Investing in an early-stage and growth-focused business like Strictly Money can be very rewarding, but it involves a number of risks and challenges. This executive summary and financial reports are unaudited and may be inaccurate. You should not rely entirely upon the information provided below to make any further investment in Strictly Money. If you choose to invest further in the business we’d like you to be aware of and accept the following important considerations:
Many early-stage businesses and growth-focused businesses fail, and if you invest in such a business you could lose all of your invested capital and you may not see any return or profit. You should not invest more money in these types of businesses than you can afford to lose without altering your standard of living. Almost all of these types of investments will be highly illiquid and it is very unlikely that there will be a liquid secondary market for the shares of the business. This means you should assume that you will be unlikely to be able to sell your shares until and unless the business floats on a stock exchange or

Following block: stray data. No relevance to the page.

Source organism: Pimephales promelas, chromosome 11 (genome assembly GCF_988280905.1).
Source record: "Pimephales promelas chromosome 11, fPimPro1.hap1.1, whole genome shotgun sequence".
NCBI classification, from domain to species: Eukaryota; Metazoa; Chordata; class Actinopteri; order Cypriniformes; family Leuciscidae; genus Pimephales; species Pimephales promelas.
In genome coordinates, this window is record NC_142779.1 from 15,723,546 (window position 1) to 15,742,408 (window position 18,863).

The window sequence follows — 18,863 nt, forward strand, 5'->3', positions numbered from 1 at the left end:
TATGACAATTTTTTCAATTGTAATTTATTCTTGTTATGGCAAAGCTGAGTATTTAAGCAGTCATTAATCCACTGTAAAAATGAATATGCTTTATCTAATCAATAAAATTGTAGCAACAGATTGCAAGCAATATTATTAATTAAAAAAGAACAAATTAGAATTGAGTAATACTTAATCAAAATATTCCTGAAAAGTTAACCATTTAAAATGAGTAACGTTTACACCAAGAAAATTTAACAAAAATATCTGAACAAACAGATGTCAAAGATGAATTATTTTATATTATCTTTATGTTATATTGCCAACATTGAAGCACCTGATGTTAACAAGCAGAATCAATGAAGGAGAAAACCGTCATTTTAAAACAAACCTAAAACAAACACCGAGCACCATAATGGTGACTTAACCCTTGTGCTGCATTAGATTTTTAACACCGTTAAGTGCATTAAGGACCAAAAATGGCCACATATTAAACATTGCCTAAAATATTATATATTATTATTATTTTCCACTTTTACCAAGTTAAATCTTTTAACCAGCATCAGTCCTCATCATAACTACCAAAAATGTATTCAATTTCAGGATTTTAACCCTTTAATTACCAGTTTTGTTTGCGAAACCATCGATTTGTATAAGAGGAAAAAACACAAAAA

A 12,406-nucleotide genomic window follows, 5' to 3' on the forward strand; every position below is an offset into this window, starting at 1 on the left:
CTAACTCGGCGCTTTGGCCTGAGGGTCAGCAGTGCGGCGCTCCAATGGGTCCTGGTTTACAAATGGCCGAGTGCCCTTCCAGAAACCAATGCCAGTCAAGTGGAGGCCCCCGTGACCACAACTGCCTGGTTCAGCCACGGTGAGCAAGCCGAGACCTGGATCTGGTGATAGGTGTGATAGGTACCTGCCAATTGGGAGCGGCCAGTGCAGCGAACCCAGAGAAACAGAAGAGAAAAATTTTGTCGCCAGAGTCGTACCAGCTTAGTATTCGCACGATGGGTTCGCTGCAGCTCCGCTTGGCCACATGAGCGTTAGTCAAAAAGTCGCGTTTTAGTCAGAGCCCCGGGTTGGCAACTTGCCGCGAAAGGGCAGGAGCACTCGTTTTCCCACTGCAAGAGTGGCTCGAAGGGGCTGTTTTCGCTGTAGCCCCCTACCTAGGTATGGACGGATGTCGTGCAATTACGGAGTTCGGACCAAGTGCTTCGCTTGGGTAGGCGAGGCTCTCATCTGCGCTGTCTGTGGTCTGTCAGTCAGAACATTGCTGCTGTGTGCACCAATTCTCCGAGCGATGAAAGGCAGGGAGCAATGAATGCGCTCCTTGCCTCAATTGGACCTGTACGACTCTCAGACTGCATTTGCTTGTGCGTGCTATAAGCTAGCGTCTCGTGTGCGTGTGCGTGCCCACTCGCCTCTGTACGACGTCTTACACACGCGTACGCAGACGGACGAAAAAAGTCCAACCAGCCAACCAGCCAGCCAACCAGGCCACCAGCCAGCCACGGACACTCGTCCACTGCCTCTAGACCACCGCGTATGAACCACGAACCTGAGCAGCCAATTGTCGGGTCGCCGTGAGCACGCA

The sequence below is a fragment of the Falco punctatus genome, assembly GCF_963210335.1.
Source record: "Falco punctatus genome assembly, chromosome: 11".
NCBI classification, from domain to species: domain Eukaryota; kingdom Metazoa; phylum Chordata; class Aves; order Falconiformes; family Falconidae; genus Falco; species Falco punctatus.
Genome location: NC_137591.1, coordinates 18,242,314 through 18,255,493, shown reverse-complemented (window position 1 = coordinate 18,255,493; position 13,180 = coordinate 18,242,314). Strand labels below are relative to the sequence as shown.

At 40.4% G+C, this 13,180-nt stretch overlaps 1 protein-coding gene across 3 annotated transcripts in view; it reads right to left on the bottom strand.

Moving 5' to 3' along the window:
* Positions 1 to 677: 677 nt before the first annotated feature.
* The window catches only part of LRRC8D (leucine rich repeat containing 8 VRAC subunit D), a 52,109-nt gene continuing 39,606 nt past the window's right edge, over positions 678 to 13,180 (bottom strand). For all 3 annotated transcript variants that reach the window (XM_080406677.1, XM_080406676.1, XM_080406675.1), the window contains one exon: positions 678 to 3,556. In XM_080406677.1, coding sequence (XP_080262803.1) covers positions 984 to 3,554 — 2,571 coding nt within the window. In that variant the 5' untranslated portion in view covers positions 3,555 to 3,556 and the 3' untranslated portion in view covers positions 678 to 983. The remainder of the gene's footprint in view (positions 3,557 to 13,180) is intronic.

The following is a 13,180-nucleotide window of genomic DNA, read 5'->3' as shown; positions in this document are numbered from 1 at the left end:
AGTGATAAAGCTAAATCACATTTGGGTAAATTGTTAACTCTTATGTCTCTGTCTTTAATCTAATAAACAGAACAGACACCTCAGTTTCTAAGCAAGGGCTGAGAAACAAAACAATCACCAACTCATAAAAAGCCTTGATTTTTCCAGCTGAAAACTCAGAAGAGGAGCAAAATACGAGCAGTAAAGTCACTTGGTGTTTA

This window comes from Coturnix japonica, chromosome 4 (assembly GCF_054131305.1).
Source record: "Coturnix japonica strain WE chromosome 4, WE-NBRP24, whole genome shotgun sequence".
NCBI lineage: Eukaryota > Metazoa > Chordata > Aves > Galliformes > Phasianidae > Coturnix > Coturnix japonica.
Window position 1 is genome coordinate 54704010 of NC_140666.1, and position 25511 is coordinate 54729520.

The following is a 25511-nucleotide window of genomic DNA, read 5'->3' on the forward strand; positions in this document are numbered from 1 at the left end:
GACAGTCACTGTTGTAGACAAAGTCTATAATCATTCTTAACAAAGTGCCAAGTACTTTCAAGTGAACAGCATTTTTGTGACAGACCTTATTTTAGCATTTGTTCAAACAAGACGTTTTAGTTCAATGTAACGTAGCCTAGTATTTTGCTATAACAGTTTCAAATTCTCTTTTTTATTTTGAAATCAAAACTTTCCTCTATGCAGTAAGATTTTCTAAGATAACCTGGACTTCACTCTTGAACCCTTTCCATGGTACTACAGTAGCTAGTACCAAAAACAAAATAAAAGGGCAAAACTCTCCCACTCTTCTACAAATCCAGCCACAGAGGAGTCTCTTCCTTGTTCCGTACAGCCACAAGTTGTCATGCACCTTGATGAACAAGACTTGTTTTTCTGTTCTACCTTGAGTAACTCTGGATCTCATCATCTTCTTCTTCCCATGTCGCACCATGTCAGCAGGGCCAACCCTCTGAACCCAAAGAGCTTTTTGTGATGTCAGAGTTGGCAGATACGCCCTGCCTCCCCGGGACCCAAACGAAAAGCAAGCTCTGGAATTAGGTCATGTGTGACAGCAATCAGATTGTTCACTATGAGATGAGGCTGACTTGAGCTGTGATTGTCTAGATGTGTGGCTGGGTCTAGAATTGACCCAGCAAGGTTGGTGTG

is bought by another company.
Even for a successful business, a flotation or purchase is unlikely to occur for a number of years from the time you make your investment. For businesses for which secondary market opportunities are available it can be difficult to find a buyer or seller, and investors should not assume that an early exit will be available just because a secondary market exists.
Businesses of this type rarely pay dividends. This means that you are unlikely to see any return of capital or profit until you are able to sell your shares. Even for a successful business, this is unlikely to occur for a number of years from the time you make your investment.
Any investment you make in this type of business is likely to be subject to dilution. This means that if the business raises additional capital at a later date, it will issue new shares to the new investors, and the percentage of the business that you own will decline.
These new shares may also have certain preferential rights to dividends, sale proceeds and other matters, and the exercise of these rights may work to your disadvantage. Shares that offer preemption rights give you the right to purchase new shares alongside future investors.
Investments of this nature carry risks to your capital. Please Invest Aware.